US gov­ern­ment does not own any remde­sivir patents, GAO re­port finds

The US fed­er­al gov­ern­ment’s con­tri­bu­tions to re­search on Gilead’s Covid-19 an­tivi­ral drug remde­sivir did not re­sult in any patent rights be­cause the re­search did not cre­ate new in­ven­tions, the Gov­ern­ment Ac­count­abil­i­ty Of­fice said in a re­port on Wednes­day af­ter­noon.

The re­port set­tles a long­stand­ing dis­pute over whether the gov­ern­ment might be co-in­ven­tors of remde­sivir, which has lin­gered since be­fore for­mer Cal­i­for­nia at­tor­ney gen­er­al Xavier Be­cer­ra (who’s now Biden’s HHS sec­re­tary) led a group of oth­er AGs last sum­mer in call­ing on the gov­ern­ment to in­ter­vene and low­er the more than $3,000 price tag for remde­sivir be­cause of the gov­ern­ment’s sig­nif­i­cant con­tri­bu­tions to remde­sivir.

The GAO re­port ac­knowl­edges that be­tween 2013 and 2020, the gov­ern­ment pumped $162 mil­lion in­to the de­vel­op­ment of remde­sivir, with the Cen­ters for Dis­ease Con­trol and Pre­ven­tion (CDC), the De­part­ment of De­fense (DOD), and the Na­tion­al In­sti­tutes of Health (NIH) con­duct­ing and fund­ing pre­clin­i­cal re­search. In ad­di­tion, NIH fund­ed three remde­sivir clin­i­cal tri­als, in­clud­ing the one show­ing that the an­tivi­ral short­ened the re­cov­ery time for hos­pi­tal­ized pa­tients with se­vere Covid-19.

Gilead, how­ev­er, al­so con­duct­ed its own re­search that led to the in­ven­tion of remde­sivir and the com­pa­ny said it in­vest­ed $786 mil­lion in remde­sivir R&D from 2000 through De­cem­ber 2020, GAO says. Gilead added in a state­ment that its in­vest­ment in remde­sivir ex­ceed­ed $1 bil­lion in 2020 alone and that cur­rent­ly about half of all hos­pi­tal­ized pa­tients with Covid-19 in the US are treat­ed with the drug.

DOD, NIH and oth­er sci­en­tists at Van­der­bilt and the Uni­ver­si­ty of North Car­oli­na at Chapel Hill ac­knowl­edged to GAO that their sci­en­tists were not co-in­ven­tors of patent­ed remde­sivir dis­cov­er­ies. For in­stance, NIH of­fi­cials told the GAO that Gilead be­gan patent­ing meth­ods of us­ing remde­sivir to treat coro­n­avirus in­fec­tions in 2015, while NIH sci­en­tists be­gan their remde­sivir re­search fo­cus­ing on coro­n­avirus­es in 2016.

“The prin­ci­pal in­ves­ti­ga­tors of NIH-fund­ed coro­n­avirus re­search projects told us that they did not con­sid­er fil­ing in­ven­tion dis­clo­sures be­cause their re­search did not in­volve mak­ing any mod­i­fi­ca­tions to remde­sivir or its par­ent com­pounds. The prin­ci­pal in­ves­ti­ga­tors stat­ed that they viewed such mod­i­fi­ca­tions as the thresh­old for fil­ing such dis­clo­sures,” GAO said.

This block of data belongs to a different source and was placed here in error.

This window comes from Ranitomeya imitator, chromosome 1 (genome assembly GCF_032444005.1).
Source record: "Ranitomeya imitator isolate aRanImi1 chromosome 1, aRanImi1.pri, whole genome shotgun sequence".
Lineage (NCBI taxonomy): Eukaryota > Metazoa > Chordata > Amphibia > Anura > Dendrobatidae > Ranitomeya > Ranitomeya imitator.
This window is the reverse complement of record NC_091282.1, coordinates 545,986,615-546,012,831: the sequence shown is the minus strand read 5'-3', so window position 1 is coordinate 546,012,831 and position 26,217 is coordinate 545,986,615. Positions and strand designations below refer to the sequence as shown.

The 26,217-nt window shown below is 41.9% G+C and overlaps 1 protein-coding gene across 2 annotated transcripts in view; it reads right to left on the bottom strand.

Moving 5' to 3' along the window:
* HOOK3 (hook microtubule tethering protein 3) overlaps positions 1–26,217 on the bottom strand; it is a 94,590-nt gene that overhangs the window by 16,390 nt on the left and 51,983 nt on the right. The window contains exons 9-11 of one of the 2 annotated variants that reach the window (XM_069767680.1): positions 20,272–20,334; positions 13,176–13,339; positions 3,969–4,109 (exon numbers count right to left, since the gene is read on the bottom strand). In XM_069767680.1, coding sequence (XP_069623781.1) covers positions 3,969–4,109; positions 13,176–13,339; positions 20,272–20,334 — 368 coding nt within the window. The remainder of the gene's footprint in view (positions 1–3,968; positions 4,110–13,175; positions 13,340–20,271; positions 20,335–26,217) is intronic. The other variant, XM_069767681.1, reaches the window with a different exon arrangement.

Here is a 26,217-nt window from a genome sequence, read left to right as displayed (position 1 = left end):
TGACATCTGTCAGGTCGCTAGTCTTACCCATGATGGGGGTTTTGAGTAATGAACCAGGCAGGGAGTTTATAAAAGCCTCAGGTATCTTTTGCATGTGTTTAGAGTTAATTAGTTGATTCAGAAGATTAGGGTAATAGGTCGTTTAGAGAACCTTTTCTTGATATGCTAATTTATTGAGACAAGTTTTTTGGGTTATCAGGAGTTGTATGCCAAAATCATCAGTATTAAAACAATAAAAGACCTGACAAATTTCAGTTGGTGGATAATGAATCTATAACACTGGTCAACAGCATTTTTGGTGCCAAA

And even if the gov­ern­ment had filed for a remde­sivir method-of-use patent, DOD and NIH of­fi­cials said that would be of low eco­nom­ic val­ue be­cause the fed­er­al gov­ern­ment did not own the com­pound patents and would have had to li­cense those patents from Gilead if it want­ed to com­mer­cial­ize the method of use or li­cense it to an­oth­er com­pa­ny.

Ac­cord­ing to CDC of­fi­cials, as of last month, they said it was “un­like­ly that CDC would con­duct an in­ven­tor­ship analy­sis or pur­sue in­tel­lec­tu­al prop­er­ty rights giv­en Gilead’s back­ground in­tel­lec­tu­al prop­er­ty and the lim­it­ed po­ten­tial for CDC to li­cense any such rights.”

Chris Morten, a lawyer who cur­rent­ly teach­es at New York Uni­ver­si­ty School of Law, not­ed that the re­port did not clar­i­fy if a CDC sci­en­tist, Michael Lo, co-in­vent­ed Gilead’s remde­sivir com­pound patents, and if so, “CDC would, un­der the de­fault rules of patent law, have a claim to co-own­er­ship. But CDC ap­pears un­in­ter­est­ed in pur­su­ing its le­gal rights.”

M&A: a crit­i­cal dri­ver for sus­tain­able top-line growth in health­care

2021 saw a record $600B in healthcare M&A activity. In 2022, there is an anticipated slowdown in activity, however, M&A prospects remain strong in the medium to long-term. What are future growth drivers for the healthcare sector? Where might we see innovations that drive M&A? RBC’s Andrew Callaway, Global Head, Healthcare Investment Banking discusses with Vito Sperduto, Global Co-Head, M&A.

15 LGBTQ lead­ers in bio­phar­ma; Paul Stof­fels’ Gala­pa­gos re­vamp; As­traZeneca catch­es up in AT­TR; and more

Welcome back to Endpoints Weekly, your review of the week’s top biopharma headlines. Want this in your inbox every Saturday morning? Current Endpoints readers can visit their reader profile to add Endpoints Weekly. New to Endpoints? Sign up here.

A return to in-person conferences also marks a return to on-the-ground reporting. My colleagues Beth Synder Bulik and Nicole DeFeudis were on-site at Cannes Lions, bringing live coverage of pharma’s presence at the ad festival — accompanied by photos from Clara Bui, our virtual producer, that bring you right to the scene. You can find a recap (and links to all the stories) below.